The title ‘ Moku’, like the work itself, has many layers to its meaning. Depending on the Japanese kanji, it can mean silence, to see, to cleanse, to rise, or even simple objects like trees and smoke. These definitions all apply to Yamazaki’s painting style which the artist describes as, “a deeply cleansing ritual that allows me to see and reveal my inner feelings.
Our interview with Yumi Yamazaki dives into her creative process, explores her emotional landscape, and shares the artists who inspire her.
Can you share a little about your background and how you first heard of Thinkspace?
I am a Japanese Artist in Entertainment, Art Director, and Fine Artist based in LA. I have been a creator since I was young, but I formally started pursuing art as a career at Otis College of Art and Design in LA. During my time there, I studied animation and digital art but fell in love with traditional art. My friends and I would often visit local galleries to see the works of our favorite artists, and that’s when I first visited Thinkspace Gallery. I remember seeing works from Amy Sol, Audrey Kawasaki, Stella Im Hultberg, Marco Mazzoni (just to name a few) and dreaming if my works would one day find their way onto the gallery walls. It’s such an incredible honor to find myself at that moment now.
You’ve shared that your work is inspired by emotions that are difficult for you to express. Do you find that after you complete a body of work, you’re able to express those emotions in your life with more ease?
I have never been very good at expressing my feelings in any form, so my works are like the remnants of my struggle to untangle my emotions. I think I feel the most relief when I first manage to sketch out an idea successfully. After that moment, I make every decision based on how I can better communicate that feeling.
What does a day in the studio look like for you? How do you structure your days?
I work full-time as an Art Director during the day, so I only get to work on my personal pieces at night or on the weekends. Even though the workload can sometimes become overwhelming, I have a lot of fun finding this balance between commercial and personal work. I like to think both aspects elevate the other and make my work stronger and more well-rounded.
Do you have any rituals that help you tap into a creative flow?
I definitely have specific music that helps me get into a creative flow, but sometimes I struggle to find the perfect playlist or album that works. I also need something to sip on while I work, so I usually make myself a cup of tea or coffee.
What is your most favorite and least favorite part of the creative process? Does your approach to your concept art differ from your fine artwork?
My least favorite part of the creative process is prepping the surface I will be working on. I get impatient because I just want to start drawing or painting right away, especially when I have a fresh idea, but I know how important it is for me to create a proper surface to work on, so I stick it out.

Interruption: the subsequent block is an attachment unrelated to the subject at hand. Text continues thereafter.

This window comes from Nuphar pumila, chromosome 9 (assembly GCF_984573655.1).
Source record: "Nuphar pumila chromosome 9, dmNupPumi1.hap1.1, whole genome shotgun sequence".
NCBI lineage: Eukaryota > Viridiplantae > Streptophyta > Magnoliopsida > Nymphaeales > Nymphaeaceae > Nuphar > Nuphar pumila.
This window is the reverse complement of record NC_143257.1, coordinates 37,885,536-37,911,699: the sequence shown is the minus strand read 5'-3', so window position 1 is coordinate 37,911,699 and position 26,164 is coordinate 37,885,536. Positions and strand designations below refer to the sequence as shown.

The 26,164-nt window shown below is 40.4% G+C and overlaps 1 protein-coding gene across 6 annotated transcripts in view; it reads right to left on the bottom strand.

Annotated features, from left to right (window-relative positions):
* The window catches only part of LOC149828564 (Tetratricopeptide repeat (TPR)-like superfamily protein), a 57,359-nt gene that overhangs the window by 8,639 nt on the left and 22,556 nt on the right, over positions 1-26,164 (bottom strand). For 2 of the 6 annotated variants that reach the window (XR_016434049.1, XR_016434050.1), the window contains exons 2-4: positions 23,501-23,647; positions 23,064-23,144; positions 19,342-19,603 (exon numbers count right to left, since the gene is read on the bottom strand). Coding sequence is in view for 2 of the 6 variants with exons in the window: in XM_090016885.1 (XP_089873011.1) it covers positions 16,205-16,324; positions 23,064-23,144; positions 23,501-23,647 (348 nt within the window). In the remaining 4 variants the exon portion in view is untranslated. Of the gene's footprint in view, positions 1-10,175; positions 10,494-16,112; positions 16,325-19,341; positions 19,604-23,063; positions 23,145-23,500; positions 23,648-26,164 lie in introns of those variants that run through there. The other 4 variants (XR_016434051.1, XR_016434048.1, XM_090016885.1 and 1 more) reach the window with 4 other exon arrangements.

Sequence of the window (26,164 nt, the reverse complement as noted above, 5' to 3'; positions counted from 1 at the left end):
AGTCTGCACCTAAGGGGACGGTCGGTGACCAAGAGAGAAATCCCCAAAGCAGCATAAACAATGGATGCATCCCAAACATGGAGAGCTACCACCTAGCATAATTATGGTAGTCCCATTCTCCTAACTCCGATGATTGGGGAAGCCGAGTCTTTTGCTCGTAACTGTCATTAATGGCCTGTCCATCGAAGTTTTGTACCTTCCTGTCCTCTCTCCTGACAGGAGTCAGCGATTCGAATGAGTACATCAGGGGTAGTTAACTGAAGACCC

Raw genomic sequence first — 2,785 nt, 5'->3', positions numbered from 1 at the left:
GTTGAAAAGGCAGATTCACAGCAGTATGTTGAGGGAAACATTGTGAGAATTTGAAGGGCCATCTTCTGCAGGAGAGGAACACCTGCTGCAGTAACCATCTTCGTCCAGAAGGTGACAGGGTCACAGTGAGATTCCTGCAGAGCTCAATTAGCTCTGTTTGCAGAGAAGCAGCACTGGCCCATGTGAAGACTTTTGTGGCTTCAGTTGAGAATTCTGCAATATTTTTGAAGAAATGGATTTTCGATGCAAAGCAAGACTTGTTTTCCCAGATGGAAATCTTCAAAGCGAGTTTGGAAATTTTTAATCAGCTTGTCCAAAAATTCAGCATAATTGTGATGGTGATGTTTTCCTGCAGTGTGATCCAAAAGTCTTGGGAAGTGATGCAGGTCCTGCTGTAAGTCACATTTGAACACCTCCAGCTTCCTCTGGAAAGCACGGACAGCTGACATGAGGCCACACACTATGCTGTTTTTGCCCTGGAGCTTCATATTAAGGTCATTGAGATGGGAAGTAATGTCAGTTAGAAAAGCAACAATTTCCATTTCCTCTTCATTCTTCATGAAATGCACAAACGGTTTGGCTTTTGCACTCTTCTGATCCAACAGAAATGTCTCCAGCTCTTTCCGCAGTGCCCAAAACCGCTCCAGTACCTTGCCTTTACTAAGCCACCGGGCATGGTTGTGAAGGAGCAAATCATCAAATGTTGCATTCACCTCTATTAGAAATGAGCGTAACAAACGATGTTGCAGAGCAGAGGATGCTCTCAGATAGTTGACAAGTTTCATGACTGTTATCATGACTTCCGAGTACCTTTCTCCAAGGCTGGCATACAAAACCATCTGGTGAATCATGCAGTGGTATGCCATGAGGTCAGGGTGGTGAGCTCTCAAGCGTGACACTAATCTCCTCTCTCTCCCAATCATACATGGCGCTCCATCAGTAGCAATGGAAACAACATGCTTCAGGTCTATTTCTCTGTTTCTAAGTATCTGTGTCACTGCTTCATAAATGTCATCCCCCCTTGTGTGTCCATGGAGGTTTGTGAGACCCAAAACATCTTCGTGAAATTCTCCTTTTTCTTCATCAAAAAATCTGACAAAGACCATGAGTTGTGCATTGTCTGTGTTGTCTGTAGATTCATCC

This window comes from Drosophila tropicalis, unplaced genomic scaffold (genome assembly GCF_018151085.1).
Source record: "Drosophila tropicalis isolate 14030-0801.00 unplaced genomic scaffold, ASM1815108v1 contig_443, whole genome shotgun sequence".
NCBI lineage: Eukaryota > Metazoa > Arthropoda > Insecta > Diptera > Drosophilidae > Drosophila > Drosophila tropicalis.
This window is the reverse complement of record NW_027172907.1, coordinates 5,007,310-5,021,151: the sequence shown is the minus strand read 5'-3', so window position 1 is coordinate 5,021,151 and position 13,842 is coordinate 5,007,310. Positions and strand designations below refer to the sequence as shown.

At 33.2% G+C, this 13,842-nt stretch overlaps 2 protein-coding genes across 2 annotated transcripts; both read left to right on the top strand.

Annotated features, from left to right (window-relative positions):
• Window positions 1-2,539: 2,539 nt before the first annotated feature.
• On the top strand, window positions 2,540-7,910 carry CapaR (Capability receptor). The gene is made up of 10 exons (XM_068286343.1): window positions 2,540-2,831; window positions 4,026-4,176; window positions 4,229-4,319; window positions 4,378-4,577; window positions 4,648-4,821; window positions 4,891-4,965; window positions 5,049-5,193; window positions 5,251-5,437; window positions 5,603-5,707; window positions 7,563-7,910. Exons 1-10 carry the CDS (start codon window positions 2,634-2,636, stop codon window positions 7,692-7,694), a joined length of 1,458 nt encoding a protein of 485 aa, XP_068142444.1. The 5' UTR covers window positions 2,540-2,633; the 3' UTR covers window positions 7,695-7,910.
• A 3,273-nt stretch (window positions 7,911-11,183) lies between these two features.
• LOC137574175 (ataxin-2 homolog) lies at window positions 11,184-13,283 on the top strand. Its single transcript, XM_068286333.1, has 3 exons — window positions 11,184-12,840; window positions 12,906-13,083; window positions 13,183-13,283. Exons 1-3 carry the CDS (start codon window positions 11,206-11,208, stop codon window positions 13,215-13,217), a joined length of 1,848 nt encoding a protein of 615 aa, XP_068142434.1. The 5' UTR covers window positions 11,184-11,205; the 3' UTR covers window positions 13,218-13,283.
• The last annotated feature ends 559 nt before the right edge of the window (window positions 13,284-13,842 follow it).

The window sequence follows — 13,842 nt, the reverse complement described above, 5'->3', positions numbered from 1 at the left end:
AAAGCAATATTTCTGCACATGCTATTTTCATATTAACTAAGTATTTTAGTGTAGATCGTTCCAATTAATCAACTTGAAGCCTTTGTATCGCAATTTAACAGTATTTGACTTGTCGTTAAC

My favorite part of the process is the moment I’m able to capture an idea in a sketch. The first moment when I’m able to catch and draw an idea is so exhilarating that I can sometimes feel my heart racing!
My technical approach to fine art and concept art are fairly similar. The only difference is the author of the idea and who the artwork is for. This creates a very different emotional connection to the work, but I find it fun to switch between the two mindsets of working solely for myself and working for a client.
What is your favorite way to spend the day outside your studio?
I love going to the beach on a sunny day, sitting in the sand, or just going out for good food and drinks with friends. I also love to travel and explore new places, see great art, and immerse myself in nature.
Who are some of the artists and creators that have inspired you?
There are too many artists I look up to and am inspired by!
I owe a lot to my teachers, who pushed and inspired me as a student. My amazing mentor and friend, Nathan Ota, introduced me to the gallery scene and encouraged me to do traditional art. Gary Geraths and Bill Eckert are two excellent teachers who taught me how to love art and live like an artist.
If I had to choose, my favorite classical artists are Edgar Degas, Joaquin Sorolla, and Gustav Klimt. My favorite modern-day artists are Andrew Hem, Colleen Barry, Joao Ruas, and James Jean.
It is always incredibly inspiring and humbling to see work from these artists in person.
If you could have any skill or topic downloaded into your brain, what would you want to be able to do/ be an expert at?
I would like to download some excellent cooking skills. It would be super nice to be able to cook delicious meals, and it would probably make me enjoy cooking more!
Who would be on the guest list if you could throw a dinner party for five people, dead or alive? What would be on the menu? What would be the icebreaker question?
Jiro Ono (for the sushi), Joe Hisaishi (for the music), Edgar Degas (for the art & conversation), and a Patissier from Japan (for the dessert), and my best friend (to enjoy it with!)
The menu would be an omakase course from Jiro Ono and a dessert from the Patissier.
The icebreaker question would probably be,
“Out of all the work you have created so far, which is your favorite?”